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Talk like an ONLINE Pirate? 4 recent developments in online piracy

James Watkins - Law on the Web

  1. 18 September 2015
  2. Miscellaneous
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Online pirate

Despite the efforts of authorities, film studios and record labels, online piracy has continued to run roughshod over the creative industries.

However, there have been new developments in the world of online piracy this year. For this year’s Talk Like a Pirate Day, we decided to have a look at what has been going on.

Police curbed advertisements on torrent sites

Back in 2013, it was estimated that piracy sites generated $227m (£145m) in revenue through advertising. The Met decided that they wouldn’t stand for this.

In response, the Police Intellectual Property Crime Unit (PIPCU) launched “Operation Creative”, an initiative designed to discourage brands from advertising on sites which facilitate the illegal downloading of copyrighted material.

The belief was that torrent and other piracy sites could be starved out by cutting off advertising. Police also thought that seeing reputable brands advertising on such sites gave them an air of legitimacy, and that strangling that legitimacy would make would-be pirates think twice about using them.

The initiative has been successful in meeting its stated goals – in the two years it has been operating, advertising from the UK’s top ad-spending companies has fallen by 73%.

Head of PIPCU Peter Ratcliffe congratulated himself and his department for “[leading] the way with tackling copyright infringing sites by successfully disrupting advertising revenue”.

However, others have questioned how effective Operation Creative has been in actually reducing piracy.

“If a few [advertising] sectors do indeed pull out, others will automatically take their place, and the effect on the website's income may be negligible,” says Bendert Zevenbergen from the Oxford Internet Institute.

Ripping went from banned to worse

Ripping CDs, for all you youngsters out there, is how we used to put music on our computers before iTunes existed (assuming we wanted to get it legally).

However, this practice was illegal in the UK until last year, under rules which prevent users from making private copies of media they own.

Of course, this meant that anyone who wanted to listen to their physical music collection on their iPod or other generic MP3 player would have to buy digital versions of all of their CDs.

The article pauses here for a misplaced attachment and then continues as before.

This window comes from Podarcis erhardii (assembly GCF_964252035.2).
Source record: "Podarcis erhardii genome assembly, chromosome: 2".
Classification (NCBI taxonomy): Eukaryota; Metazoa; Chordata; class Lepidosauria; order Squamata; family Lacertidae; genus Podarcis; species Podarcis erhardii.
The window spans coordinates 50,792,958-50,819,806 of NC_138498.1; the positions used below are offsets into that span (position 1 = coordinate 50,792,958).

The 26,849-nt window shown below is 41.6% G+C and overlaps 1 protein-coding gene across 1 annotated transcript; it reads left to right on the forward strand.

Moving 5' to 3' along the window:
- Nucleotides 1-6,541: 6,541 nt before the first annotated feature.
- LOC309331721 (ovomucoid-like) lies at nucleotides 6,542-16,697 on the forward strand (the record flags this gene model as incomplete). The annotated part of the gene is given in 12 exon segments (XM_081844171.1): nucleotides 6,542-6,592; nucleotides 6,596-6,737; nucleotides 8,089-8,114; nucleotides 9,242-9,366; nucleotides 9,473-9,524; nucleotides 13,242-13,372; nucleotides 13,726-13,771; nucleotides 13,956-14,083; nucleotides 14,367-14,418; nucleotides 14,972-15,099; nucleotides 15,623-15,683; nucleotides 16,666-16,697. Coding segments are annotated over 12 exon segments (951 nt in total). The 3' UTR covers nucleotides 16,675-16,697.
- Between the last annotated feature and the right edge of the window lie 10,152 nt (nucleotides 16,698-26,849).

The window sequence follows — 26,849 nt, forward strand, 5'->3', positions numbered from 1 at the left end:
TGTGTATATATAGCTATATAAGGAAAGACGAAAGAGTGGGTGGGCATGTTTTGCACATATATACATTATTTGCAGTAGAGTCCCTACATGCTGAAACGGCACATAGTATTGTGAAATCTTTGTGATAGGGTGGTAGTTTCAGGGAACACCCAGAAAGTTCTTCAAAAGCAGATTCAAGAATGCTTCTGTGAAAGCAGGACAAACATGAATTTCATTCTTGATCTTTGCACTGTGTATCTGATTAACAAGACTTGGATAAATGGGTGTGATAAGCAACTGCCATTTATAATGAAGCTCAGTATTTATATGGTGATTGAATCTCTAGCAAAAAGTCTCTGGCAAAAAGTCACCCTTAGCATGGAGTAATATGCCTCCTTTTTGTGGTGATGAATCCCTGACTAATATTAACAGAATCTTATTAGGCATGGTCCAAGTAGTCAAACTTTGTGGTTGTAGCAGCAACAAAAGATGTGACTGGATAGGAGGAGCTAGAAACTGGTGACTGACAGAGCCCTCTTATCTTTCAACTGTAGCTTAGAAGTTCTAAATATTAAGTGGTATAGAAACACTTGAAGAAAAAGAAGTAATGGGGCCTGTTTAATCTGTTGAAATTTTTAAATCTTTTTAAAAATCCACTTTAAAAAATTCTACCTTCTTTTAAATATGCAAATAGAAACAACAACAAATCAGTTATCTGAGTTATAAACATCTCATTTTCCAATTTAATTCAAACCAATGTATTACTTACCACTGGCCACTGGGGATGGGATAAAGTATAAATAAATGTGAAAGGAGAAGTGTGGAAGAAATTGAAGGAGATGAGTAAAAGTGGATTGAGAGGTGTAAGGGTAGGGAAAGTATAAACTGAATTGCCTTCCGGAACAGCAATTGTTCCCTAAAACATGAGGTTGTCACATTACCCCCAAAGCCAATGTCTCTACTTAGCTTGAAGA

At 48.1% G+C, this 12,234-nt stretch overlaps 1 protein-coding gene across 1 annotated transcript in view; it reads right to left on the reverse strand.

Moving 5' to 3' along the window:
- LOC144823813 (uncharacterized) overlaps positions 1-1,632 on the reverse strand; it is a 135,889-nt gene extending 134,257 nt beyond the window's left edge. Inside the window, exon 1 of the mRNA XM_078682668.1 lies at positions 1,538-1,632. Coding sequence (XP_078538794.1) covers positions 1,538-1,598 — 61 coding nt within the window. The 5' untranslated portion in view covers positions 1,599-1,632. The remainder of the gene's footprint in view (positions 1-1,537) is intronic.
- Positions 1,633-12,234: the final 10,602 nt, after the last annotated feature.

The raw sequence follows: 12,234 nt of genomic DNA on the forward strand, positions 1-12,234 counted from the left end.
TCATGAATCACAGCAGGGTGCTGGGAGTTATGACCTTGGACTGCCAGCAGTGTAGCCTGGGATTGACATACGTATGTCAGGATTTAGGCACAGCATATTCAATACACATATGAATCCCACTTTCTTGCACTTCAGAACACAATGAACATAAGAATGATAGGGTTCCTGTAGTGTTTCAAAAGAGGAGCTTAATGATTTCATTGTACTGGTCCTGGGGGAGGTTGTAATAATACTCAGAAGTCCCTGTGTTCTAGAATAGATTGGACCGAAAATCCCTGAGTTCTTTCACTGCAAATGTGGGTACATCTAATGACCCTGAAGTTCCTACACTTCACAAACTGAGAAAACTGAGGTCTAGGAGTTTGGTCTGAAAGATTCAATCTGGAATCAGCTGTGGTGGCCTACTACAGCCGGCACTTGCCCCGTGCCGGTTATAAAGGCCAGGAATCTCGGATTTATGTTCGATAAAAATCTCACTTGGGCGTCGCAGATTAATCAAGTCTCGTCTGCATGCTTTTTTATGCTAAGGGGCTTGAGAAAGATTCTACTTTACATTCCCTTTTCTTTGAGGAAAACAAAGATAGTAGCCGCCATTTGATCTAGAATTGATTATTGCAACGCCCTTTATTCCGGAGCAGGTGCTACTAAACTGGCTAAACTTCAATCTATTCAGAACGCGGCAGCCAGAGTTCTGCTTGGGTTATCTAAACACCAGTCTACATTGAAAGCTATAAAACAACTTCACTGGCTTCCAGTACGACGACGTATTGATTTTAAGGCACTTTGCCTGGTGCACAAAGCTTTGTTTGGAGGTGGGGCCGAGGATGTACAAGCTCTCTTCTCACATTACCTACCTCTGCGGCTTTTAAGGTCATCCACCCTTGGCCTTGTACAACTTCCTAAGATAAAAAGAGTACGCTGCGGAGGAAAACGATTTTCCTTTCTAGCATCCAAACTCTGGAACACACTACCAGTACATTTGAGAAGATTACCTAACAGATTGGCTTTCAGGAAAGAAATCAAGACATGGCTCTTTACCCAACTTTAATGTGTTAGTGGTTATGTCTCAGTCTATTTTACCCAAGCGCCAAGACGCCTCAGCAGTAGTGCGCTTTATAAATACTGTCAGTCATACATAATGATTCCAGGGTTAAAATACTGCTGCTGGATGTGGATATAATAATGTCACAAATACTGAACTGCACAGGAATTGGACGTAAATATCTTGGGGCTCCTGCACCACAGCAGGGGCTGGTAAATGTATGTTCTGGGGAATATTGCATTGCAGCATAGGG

In practice, this law was rarely, if ever, enforced. This was bad news for the music industry, and for makers of personal CD players, who saw years of research into jog-proof technology go down the drain.

Relaxing regulations

This was changed by new regulations, introduced last October, which allowed people to rip CDs to their computers.

The rules allowed people to copy other media, such as eBooks, DVDs and Blu-rays and store them on their own devices or in the cloud.

However, they were still restricted from sharing those copies with other people, and they were only allowed to keep them while they owned the original – if you were to sell a CD, for example, it would be against the law to keep the MP3s.

These rule changes didn’t last long. In July, the High Court quashed the new regulations after a legal challenge by the Musicians’ Union, UK Music and the British Academy of Songwriters, Composers and Authors.

The music groups argued that the government had been negligent in their failure to introduce a compensation scheme for the music rights holders who would lose money as a result of the new regulations.

As a result, the rules are back to where they started.

Grooveshark closed under the weight of its own illegality

The music industry did claim one notable scalp recently: that of music-streaming site Grooveshark.

The site had a vast library of music assembled from MP3s uploaded by users – however, the site did not pay any royalties for this music, meaning that a lot of the music on there was being streamed illegally.

It had been pursued aggressively by a number of record companies for years.

Then, in April, the team behind Grooveshark abruptly announced that the site was closing with immediate effect, as part of a settlement with the record companies that were set to defeat them in court.

They also apologised for the “very serious mistake” of knowingly violating the copyrights of record companies and artists.

Grooveshark was revived a couple of months later on a website known as StreamSquid. The site’s founders claim it to be “100% legit” – it remains to be seen how the music industry feels.

ISPs blocked more piracy sites

The government has been forcing ISPs to block torrent sites for a while, and the list of banned sites has grown longer and longer.

In July, this list was expanded to include mirrors of already-banned torrent sites, as well as proxy sites which allow users to circumvent blocks.

Unfortunately, trying to prevent piracy by blocking means to access torrents is like playing a game of Whack-a-Mole while simultaneously trying to behead a hydra and put a genie back into a bottle. Every time a site is blocked, more mirrors inevitably spring up.

This really underlines the futility of all of these methods of tackling piracy. The police and creative industries are trying to directly stop pirates, but it doesn’t really appear to be working, if this year’s record-breaking number of illegal downloads for Game of Thrones is anything to go by.

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